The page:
The architect in charge of the 2017 remodel of a Burger King in former Ald. Ed Burke’s ward said it was “highly unusual” that the project ran into an issue with driveway permits with the city after they’d already been granted a building permit to begin work.
Architect Warren Johnson took the witness stand Thursday afternoon, more than a month after trial proceedings got underway in Burke’s landmark corruption case.
Burke is accused of attempting to shake down the restaurant owners to try to get them to hire his law firm to handle their property tax appeals — one of four schemes the former alderperson and city Finance Committee chair is accused of orchestrating.
The longtime 14th Ward alderperson faces 14 criminal charges, including racketeering, bribery and extortion. He’s being tried alongside former aide Peter Andrews and businessman Charles Cui.
Much of the testimony this week has centered on the remodeling of a Burger King located at 4060 S. Pulaski St.
Tracy Willie, who worked for Johnson, the architect on the project, testified Wednesday that the Chicago Department of Buildings issued a building permit without a letter from Burke indicating his approval, as allowed by city ordinance.
But even after that permit was issued, it took Willie and employees of TriCity Foods months to sort out whether they needed a permit for the driveway that led to the eatery from 40th Street, as they had been told by Andrews and Burke. That effort was complicated by a recurring misunderstanding about whether the issue was related to the restaurant’s drive-thru, which requires a special use permit from the city, according to emails shown to the jury.
The jury heard an angry Burke call Andrews in October 2017 after he drove by the restaurant and realized the renovation was underway — but TriCity Foods owners Shoukat and Zohaib Dhanani had not yet hired his law firm.
“What was the issue? Why was I able to hold that up? What did they need from me?” Burke said on a wiretapped phone conversation with Andrews, who replied that the owners needed their “driveway permits and everything signed off on.”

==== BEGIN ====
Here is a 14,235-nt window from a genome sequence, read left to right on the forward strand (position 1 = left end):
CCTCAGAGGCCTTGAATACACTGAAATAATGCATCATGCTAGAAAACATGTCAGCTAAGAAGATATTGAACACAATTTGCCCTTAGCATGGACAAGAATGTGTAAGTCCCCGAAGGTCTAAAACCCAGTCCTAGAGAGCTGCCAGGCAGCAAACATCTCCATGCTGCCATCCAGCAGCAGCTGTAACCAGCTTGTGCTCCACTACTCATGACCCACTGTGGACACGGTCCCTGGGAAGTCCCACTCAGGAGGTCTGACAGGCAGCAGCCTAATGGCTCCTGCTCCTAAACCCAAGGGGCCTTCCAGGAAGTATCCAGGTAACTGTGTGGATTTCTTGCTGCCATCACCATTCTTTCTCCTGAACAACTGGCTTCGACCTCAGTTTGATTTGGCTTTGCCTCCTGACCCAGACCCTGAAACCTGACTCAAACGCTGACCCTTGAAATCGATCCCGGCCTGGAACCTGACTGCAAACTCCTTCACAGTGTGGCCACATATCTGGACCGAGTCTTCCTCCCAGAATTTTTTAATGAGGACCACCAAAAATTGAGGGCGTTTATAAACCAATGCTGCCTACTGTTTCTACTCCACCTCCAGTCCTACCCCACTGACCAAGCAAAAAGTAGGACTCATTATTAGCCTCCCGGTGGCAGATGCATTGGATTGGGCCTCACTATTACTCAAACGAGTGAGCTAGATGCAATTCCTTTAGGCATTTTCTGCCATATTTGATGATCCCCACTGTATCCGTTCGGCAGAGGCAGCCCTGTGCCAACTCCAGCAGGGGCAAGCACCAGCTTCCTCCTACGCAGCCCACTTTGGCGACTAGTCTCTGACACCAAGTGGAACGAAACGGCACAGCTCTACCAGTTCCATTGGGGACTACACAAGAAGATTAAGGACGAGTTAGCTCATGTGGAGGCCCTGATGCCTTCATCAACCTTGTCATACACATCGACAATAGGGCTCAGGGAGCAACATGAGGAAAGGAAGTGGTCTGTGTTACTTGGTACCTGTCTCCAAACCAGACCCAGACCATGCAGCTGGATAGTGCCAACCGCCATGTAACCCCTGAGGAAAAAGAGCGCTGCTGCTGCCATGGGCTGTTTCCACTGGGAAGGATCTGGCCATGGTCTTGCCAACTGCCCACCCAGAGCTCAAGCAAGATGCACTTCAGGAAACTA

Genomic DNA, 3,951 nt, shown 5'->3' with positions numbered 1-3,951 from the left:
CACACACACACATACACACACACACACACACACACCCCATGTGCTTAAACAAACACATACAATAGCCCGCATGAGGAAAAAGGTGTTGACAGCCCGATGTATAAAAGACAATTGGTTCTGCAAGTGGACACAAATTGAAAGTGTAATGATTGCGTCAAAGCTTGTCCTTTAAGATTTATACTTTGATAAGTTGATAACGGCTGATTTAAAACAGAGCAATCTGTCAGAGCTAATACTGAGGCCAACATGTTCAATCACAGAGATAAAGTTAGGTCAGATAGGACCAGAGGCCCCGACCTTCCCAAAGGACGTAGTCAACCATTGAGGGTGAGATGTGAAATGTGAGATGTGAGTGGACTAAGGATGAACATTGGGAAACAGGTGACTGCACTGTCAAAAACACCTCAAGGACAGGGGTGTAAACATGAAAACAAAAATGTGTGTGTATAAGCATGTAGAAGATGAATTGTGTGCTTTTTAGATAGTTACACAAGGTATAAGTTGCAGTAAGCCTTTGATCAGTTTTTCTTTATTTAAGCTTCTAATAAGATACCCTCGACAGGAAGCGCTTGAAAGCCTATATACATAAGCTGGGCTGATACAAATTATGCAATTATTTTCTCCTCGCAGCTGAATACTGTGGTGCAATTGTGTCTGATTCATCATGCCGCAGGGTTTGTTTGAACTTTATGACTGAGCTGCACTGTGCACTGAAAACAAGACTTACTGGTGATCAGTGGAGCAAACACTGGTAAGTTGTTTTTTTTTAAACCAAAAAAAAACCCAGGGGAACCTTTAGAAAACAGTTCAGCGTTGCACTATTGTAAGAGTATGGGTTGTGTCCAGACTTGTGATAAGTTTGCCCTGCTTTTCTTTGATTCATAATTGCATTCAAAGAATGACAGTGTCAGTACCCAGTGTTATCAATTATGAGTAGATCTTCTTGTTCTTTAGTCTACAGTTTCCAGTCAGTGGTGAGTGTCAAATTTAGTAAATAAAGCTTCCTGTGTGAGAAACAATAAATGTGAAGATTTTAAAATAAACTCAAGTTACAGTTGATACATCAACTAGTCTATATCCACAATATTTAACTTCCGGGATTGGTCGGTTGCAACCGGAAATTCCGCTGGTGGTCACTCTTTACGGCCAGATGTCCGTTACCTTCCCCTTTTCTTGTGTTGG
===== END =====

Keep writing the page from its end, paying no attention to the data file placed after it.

Burke ordered the renovation to stop, which prompted an alarmed Johnson to reach out to city officials, according to an email the jury saw Wednesday.
“It’s highly unusual,” Johnson testified. “I always get my building permits and have never had an issue with a driveway permit after the issuance of a building permit.”
Johnson in an October 2017 email called the situation “quite disturbing.”
“This does not seem right that Burke can shut this project down considering we have our permit,” Johnson wrote in the email.
An employee with the city’s Department of Buildings responded to Johnson a day later, telling him: “I do not currently see a stop work order in our system.”
Shoukat Dhanani — of the Houston-based Dhanani Group, which owns the Burger King at 41st Street and Pulaski Road and around 150 fast food restaurants across Illinois — previously testified that he believed Burke intentionally held up the remodeling project in late 2017 because he hadn’t hired Burke’s property tax law firm, Klafter & Burke.
His son Zohaib Dhanani told jurors he was “taken aback” by Burke’s comments during a recorded call in June 2017 when the alderperson told him “we were gonna talk about the real estate tax representation and you were gonna have somebody get in touch with me so we can expedite your permits.”
Johnson was repeatedly questioned on cross-examination about the confusion surrounding the driveway permit.
Burke’s attorney Joe Duffy argued that for months after the permit issue was first raised, Johnson did nothing to resolve the situation. Johnson disputed that, saying they were trying to sort out whether the driveways were owned by Burger King or the shopping center to which it is adjacent.
Johnson also said that he had gone to City Hall in November 2017 to submit a driveway application. But in an email presented by Andrews’ attorney Todd Pugh, Johnson wrote the day after the application was submitted that it had been one of his employees who’d gone to submit it.
Johnson said he didn’t recall exactly what had happened, noting it was several years ago.
Pugh also argued that Andrews had told Johnson and the Burger King owners multiple times during this period that they needed to get their driveway permits sorted out.
Federal prosecutors are expected to rest their case by early next week, at which point defense attorneys will begin calling their own witnesses, possibly including disgraced ex-Ald. Danny Solis.
Solis, the former Zoning Committee chair and 25th Ward alderperson, agreed to work as a government informant after being confronted by federal agents who’d been probing him. Solis then secretly recorded hundreds of hours of conversations as part of investigations against Burke and former House Speaker Michael Madigan, officials said.
Heather Cherone contributed to this report.